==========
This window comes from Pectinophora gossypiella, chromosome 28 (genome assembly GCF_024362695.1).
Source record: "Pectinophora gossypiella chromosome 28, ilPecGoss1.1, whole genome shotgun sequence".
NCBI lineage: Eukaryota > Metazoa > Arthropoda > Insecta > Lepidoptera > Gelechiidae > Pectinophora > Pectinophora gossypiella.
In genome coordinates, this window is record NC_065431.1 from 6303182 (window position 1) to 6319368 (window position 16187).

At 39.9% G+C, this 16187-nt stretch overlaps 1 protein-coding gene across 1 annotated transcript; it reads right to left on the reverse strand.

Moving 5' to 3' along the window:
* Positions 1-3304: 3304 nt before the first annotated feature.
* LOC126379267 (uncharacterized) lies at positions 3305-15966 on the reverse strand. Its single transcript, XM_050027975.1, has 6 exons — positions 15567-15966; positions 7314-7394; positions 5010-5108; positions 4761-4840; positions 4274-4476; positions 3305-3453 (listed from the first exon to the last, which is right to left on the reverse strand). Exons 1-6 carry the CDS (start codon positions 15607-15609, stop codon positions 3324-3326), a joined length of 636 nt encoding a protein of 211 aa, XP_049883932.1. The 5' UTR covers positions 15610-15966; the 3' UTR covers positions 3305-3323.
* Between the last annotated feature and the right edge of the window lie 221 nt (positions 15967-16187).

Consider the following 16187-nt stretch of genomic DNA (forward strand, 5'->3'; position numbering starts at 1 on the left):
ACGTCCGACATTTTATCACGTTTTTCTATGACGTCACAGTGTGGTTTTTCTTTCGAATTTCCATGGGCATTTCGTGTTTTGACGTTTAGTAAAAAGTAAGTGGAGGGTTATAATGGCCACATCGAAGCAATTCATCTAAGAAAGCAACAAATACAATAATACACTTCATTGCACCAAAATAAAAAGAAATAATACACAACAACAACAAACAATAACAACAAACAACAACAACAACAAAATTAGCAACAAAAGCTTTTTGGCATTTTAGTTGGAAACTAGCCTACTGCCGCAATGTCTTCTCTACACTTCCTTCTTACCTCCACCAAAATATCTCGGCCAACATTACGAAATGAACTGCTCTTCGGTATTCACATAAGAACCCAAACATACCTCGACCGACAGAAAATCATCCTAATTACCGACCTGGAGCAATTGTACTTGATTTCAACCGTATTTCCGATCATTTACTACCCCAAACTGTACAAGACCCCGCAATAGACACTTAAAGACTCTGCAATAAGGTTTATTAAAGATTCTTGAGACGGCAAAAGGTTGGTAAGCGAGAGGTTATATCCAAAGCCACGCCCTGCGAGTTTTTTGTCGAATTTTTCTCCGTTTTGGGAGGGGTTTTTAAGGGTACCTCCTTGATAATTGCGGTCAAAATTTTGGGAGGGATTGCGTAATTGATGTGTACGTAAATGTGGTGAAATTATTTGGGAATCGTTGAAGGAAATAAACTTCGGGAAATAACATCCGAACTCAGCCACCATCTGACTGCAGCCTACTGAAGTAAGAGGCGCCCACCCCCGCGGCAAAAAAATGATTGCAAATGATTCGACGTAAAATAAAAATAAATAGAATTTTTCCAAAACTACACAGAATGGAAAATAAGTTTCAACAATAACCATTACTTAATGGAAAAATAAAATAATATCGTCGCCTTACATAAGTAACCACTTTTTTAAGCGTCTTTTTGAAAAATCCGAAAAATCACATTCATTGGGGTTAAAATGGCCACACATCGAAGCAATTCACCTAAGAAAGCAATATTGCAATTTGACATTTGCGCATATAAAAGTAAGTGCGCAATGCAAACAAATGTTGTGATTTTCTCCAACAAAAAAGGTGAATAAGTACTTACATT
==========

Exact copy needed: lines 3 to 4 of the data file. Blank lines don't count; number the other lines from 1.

NCBI lineage: Eukaryota > Metazoa > Arthropoda > Insecta > Lepidoptera > Gelechiidae > Pectinophora > Pectinophora gossypiella.
In genome coordinates, this window is record NC_065431.1 from 6303182 (window position 1) to 6319368 (window position 16187).